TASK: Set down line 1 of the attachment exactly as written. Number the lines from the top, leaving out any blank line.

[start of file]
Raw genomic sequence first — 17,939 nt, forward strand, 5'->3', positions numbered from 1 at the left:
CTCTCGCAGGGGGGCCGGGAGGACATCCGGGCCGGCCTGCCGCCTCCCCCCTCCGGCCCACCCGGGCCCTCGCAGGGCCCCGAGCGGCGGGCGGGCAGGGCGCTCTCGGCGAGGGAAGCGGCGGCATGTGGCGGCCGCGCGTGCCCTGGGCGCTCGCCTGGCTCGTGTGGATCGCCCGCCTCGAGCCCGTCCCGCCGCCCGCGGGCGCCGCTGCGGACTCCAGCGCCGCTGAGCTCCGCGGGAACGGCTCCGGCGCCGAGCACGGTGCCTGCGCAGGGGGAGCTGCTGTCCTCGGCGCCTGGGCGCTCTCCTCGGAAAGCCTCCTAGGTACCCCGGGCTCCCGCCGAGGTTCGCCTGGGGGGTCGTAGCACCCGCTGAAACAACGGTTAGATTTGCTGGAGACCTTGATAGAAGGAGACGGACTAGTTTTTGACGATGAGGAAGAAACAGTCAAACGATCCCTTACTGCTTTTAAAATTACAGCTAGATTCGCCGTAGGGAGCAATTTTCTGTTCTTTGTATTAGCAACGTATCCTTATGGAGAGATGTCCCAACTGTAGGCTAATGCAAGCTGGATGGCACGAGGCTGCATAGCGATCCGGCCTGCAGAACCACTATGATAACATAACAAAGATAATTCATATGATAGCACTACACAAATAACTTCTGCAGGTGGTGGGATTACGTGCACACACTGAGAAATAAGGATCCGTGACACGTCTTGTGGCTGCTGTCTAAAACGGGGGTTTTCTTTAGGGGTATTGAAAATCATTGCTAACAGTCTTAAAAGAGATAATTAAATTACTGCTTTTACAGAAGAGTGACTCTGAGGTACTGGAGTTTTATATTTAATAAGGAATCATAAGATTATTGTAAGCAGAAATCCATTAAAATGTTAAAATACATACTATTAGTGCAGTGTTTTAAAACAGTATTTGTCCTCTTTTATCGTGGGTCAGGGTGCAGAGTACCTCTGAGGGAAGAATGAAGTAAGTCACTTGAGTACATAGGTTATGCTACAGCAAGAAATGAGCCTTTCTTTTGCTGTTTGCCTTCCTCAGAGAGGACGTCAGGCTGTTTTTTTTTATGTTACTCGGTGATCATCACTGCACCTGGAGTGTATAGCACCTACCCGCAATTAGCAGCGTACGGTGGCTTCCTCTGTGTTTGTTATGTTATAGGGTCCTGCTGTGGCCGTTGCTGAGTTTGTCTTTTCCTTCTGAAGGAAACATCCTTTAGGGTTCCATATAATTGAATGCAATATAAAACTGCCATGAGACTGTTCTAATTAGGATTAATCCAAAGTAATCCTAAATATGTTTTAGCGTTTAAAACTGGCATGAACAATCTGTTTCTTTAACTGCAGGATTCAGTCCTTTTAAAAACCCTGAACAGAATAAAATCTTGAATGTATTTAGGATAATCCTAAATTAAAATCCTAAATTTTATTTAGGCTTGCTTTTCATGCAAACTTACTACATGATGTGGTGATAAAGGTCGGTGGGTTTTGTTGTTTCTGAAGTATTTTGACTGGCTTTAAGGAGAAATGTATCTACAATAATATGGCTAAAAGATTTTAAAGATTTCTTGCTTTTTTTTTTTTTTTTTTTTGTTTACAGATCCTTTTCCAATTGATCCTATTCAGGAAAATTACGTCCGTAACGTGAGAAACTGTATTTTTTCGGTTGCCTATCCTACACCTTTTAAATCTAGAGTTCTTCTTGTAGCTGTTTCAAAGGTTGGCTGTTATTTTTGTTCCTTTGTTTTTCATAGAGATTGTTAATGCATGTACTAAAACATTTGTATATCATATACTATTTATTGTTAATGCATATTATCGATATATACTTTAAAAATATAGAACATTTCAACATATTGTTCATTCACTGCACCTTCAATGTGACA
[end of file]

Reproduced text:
Raw genomic sequence first — 17,939 nt, forward strand, 5'->3', positions numbered from 1 at the left: